Amid outcry, Knesset committee approves Netanyahu’s request for tax refunds

June 24, 2020 by TPS
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The Knesset’s Finance Committee approved Prime Minister Benjamin Netanyahu’s request for tax refunds going back a decade and worth hundreds of thousands of shekels, amid an outcry decrying the move as unseemly during a time the country is experiencing a severe financial crisis.

Israeli Prime Minister Benjamin Netanyahu leads the weekly Cabinet meeting, at the Prime Minister’s Office in Jerusalem, on Dec. 1, 2019. Photo by Marc Israel Sellem/POOL.

By a vote of eight to five, with one abstention, the Finance Committee approved on Tuesday a request by Netanyahu for nine years of tax refunds on expenses at his private home in Caesarea that were paid by the state.

The tax refunds were formally requested by Prime Minister’s Office Acting Director-General Ronen Peretz from the Finance Committee to repay the money for services and benefits, excluding paychecks and pension, in the time between January 1, 2009, and December 31, 2017.

In 2018, it was legislated that the prime minster’s use of his official vehicle would not be taxed and that the state would bear the costs of his private residence beside the official residence in Jerusalem.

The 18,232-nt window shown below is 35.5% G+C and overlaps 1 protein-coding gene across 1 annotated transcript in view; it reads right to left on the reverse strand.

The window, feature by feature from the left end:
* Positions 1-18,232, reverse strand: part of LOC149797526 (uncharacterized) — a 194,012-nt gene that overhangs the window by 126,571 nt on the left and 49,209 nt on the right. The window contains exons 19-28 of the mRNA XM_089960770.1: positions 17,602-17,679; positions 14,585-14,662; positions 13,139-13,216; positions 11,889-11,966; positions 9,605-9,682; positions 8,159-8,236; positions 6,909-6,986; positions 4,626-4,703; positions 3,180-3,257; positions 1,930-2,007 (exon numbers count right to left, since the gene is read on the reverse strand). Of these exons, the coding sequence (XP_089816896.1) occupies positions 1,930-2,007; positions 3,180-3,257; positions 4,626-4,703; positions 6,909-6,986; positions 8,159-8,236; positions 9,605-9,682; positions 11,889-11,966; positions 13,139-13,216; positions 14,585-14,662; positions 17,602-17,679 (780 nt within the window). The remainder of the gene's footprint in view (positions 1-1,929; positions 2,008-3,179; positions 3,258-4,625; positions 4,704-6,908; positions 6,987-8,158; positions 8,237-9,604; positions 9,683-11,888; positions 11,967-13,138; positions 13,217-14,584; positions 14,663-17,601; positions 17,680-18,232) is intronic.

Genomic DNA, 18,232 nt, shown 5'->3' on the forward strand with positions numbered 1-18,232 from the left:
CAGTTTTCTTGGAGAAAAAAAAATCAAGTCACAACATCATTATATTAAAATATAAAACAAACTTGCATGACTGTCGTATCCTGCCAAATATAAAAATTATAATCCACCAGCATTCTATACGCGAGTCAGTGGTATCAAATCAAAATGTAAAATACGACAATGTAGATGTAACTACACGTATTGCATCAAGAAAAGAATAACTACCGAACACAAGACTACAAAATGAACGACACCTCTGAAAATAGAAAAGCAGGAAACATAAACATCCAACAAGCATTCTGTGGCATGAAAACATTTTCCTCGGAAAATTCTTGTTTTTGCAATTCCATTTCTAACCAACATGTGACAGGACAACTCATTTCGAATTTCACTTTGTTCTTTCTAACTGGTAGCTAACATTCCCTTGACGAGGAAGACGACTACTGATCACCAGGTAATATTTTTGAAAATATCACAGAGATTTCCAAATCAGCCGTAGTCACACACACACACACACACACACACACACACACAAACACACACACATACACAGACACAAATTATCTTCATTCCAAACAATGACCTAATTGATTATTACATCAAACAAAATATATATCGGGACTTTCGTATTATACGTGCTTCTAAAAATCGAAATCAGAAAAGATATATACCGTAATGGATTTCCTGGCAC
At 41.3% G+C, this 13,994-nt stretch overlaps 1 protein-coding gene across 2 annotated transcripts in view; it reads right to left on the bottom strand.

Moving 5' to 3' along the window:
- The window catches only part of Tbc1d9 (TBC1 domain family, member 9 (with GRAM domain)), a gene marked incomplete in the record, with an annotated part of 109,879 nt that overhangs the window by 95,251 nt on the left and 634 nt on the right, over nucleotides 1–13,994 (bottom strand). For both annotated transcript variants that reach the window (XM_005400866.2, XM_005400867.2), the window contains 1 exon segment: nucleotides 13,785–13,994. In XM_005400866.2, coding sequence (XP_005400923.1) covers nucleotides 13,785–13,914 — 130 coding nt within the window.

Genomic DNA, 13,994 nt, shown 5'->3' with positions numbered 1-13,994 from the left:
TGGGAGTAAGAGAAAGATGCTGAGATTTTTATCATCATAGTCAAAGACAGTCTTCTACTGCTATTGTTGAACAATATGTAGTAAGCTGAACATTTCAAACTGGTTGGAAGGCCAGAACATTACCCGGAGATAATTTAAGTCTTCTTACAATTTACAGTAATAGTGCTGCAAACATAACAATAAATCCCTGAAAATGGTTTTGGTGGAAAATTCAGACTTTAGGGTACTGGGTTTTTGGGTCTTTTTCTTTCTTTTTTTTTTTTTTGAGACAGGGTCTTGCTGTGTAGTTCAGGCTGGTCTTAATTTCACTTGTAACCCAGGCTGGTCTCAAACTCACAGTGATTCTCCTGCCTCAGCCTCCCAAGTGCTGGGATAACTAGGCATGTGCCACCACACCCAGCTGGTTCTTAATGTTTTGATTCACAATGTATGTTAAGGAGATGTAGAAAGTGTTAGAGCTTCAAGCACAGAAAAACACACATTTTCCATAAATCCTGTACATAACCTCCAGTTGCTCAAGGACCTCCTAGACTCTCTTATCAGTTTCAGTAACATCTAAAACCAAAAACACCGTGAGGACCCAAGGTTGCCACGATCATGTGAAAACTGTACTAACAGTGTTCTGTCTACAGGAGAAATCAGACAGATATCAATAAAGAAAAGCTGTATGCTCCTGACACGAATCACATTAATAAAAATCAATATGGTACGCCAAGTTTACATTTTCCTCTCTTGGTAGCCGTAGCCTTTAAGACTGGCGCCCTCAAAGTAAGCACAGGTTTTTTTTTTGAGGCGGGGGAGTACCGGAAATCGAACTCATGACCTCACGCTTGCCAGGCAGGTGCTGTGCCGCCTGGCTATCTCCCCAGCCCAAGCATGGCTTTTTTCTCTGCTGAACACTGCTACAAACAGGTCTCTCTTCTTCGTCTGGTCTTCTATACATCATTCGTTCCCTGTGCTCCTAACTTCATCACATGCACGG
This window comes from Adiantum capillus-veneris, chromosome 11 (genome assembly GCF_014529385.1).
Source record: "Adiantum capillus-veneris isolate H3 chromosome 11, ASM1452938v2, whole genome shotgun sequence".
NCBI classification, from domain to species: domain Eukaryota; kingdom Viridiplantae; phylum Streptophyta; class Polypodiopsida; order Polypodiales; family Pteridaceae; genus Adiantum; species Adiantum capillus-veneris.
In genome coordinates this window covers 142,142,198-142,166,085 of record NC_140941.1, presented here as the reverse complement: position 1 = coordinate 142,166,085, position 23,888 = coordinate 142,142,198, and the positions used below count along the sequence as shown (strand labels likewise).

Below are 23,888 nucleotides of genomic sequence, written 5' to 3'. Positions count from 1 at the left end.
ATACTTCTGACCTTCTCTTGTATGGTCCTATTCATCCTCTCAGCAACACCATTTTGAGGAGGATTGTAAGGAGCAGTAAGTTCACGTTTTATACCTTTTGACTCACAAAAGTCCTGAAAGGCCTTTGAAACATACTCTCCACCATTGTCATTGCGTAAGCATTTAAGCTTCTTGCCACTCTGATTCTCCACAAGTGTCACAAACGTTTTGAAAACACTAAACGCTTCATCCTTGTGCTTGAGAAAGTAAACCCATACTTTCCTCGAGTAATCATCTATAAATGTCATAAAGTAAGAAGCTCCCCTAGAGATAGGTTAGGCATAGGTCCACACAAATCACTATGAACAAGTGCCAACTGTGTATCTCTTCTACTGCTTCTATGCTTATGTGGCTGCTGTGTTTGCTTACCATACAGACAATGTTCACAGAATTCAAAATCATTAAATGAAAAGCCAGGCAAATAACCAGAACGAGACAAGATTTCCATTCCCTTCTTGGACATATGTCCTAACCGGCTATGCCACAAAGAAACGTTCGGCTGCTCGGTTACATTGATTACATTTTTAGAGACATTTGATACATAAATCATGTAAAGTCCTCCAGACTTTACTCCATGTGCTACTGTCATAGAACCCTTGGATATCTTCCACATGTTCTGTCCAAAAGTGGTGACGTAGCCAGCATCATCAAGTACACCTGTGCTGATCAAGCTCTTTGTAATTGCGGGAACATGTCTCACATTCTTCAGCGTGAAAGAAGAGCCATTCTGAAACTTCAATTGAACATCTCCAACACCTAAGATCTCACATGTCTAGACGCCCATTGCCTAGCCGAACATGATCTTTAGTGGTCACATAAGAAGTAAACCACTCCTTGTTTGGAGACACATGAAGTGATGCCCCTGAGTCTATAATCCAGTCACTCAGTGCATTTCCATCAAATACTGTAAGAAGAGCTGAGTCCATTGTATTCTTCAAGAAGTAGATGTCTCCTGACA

However, following the passage of the law, the Tax Authority retroactively issued a tax demand relating to benefits received by Netanyahu between 2013 and 2017.

During the heated debate, Committee Chairman Member of Knesset (MK) Moshe Gafni said that he was “very angry with the Tax Authority, which is supposed to provide explicit answers and is not doing that.”

Member of Knesset Miki Zohar, of Netanyahu’s Likud party, argued that the taxes would have left Netanyahu “financially crippled,” and said the Prime Minister is being “persecuted by legal advisors.”

Local media and social activities slammed the move, saying it was a highly insensitive discussion to hold at a time when the country was experiencing a severe financial crisis generated by the Coronavirus (COVID-19) pandemic.

Close to a million Israelis are still without jobs and many businesses have collapsed while the state is preparing for another wave of infections and there is no apparent end to the crisis in sight.


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